The rate of inflation has jumped to its highest level for three and a half years with the rising cost of fuel and the end of supermarket price wars blamed for the dramatic spike.
The unexpected rapid rise in the Consumer Prices Index last month from 1.8 per cent to 2.3 per cent — the highest since September 2013 — means that wages are no longer keeping pace with the cost of living.
It also breached the Bank of England’s official two per cent target for the CPI, sending the pound soaring by more than a cent on fears that interest rates will start to rise sooner than expected.
The Bank of England’s Monetary Policy Committee, led by Governor Mark Carney, cut its interest rate to a record low 0.25 per cent last August in the wake of the EU referendum bombshell.
Food prices rose year on year by 0.3 per cent following 31 consecutive months of falls as the impact of the post-Brexit slump in the value of the pound starts to feed through to the cost of imported goods in the shops.
Another factor was the “great iceberg lettuce and broccoli crisis” with poor weather in southern Spain sending the cost of some vegetables soaring.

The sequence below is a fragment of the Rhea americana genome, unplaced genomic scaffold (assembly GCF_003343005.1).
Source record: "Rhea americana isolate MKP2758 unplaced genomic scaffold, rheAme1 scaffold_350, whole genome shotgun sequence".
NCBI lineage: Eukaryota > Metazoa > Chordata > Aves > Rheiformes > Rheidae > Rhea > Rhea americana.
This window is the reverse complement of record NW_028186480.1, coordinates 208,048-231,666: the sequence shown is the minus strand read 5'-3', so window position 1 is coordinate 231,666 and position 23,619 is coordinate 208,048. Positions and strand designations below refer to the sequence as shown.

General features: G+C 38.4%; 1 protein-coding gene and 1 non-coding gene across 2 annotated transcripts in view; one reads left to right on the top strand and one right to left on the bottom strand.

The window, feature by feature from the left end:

The price of an iceberg lettuce jumped 67.2 per cent between January and February.
There were also predictions today that the rate of inflation will continue to rise sharply over the coming months, cutting into the living standards of millions of families.
Major energy and broadband suppliers have already announced price increases for next month and tax rises announced in the Budget means that the cost of alcohol, cigarettes, prescription charges and the car tax disc will also all go up.
Joanna Elson, chief executive of the Money Advice Trust, the charity that runs National Debtline, said: “The new squeeze on household incomes has arrived in earnest, and is likely to get worse as we move further into 2017.
“Many household budgets are being chipped away by the rising cost of living — and many people who are only just about managing risk falling into problem debt as a result.”
Stephen Clarke, economic analyst at the Resolution Foundation think tank, said: “After 38 months inflation is back above the Bank’s target, bringing to an end the era of ultra-low inflation that has boosted living standards in recent years.
“Today’s rapid increase is part of a wider trend with price rises set to be the big living standards story of this year. To date, pay settlements have failed to respond to rapidly rising prices, meaning there’s a good chance pay packets are already shrinking in real terms.”
Frances O’Grady, general secretary of the TUC, said: “If the Government doesn’t wake up, we risk sleepwalking into another living standards crisis.”
There was also bad news for first-time home buyers with average prices in London jumping three per cent in a month to an average of £490,718, according to the Land Registry.
The biggest rises were in Waltham Forest, where they are up 15.7 per cent in a year, Newham (14 per cent) and Barking & Dagenham (11.7 per cent.)